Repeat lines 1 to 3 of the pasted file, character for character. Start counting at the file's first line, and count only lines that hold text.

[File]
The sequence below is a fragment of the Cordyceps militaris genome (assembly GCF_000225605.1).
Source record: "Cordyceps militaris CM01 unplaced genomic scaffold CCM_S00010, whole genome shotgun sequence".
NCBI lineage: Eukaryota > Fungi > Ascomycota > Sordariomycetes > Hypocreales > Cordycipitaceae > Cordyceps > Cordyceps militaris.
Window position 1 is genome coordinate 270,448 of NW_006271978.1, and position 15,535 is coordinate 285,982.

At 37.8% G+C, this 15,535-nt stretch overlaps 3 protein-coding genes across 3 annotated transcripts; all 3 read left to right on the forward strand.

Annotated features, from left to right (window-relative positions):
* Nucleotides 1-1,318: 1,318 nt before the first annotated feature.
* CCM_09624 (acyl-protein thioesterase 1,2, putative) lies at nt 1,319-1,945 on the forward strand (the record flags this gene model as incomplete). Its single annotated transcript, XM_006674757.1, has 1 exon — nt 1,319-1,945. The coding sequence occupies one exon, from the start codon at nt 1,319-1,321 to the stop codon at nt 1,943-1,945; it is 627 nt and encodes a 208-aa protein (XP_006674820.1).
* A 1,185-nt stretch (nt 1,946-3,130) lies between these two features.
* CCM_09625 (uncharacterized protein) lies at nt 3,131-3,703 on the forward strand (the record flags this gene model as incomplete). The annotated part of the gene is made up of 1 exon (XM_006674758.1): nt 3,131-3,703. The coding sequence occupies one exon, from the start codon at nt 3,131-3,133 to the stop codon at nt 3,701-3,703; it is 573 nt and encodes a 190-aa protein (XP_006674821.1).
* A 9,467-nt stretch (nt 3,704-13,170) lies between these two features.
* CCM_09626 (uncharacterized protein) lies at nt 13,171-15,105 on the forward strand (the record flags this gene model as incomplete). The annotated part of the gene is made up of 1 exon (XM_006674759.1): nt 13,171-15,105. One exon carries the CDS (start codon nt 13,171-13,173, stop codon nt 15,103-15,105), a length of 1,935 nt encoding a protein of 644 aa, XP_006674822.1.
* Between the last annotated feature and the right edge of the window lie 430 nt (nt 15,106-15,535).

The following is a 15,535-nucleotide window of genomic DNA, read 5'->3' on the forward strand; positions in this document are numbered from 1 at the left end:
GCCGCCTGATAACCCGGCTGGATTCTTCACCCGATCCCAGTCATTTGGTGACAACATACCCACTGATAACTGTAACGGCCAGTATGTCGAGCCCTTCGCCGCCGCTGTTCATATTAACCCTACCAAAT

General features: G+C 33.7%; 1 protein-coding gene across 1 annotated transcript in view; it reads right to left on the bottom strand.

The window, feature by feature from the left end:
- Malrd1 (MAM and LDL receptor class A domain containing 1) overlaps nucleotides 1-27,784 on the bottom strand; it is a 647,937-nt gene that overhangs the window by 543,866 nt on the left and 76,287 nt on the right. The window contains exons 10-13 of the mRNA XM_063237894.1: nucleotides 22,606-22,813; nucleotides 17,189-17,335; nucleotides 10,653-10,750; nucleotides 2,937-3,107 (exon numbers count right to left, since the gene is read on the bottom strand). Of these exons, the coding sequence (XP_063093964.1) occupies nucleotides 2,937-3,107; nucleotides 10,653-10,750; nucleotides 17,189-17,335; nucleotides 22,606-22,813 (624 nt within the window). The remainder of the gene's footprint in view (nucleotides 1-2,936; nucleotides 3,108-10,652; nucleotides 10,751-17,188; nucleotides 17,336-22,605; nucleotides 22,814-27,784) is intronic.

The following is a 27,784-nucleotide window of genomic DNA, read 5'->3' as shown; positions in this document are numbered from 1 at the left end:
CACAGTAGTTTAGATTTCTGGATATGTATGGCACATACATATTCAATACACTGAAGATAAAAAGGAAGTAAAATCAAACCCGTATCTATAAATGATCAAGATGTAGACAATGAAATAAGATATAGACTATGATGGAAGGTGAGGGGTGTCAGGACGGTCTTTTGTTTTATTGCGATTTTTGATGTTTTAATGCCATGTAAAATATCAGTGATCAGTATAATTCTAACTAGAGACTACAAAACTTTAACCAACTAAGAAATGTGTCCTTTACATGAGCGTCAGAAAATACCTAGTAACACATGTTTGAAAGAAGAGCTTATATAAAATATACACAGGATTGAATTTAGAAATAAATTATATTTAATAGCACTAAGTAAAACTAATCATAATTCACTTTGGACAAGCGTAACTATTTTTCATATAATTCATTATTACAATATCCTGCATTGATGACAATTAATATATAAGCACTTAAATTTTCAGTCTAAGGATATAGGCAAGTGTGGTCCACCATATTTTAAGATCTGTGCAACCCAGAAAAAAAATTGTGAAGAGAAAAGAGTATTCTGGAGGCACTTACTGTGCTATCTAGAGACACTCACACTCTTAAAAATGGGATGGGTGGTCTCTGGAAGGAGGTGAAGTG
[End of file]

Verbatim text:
The sequence below is a fragment of the Cordyceps militaris genome (assembly GCF_000225605.1).
Source record: "Cordyceps militaris CM01 unplaced genomic scaffold CCM_S00010, whole genome shotgun sequence".
NCBI lineage: Eukaryota > Fungi > Ascomycota > Sordariomycetes > Hypocreales > Cordycipitaceae > Cordyceps > Cordyceps militaris.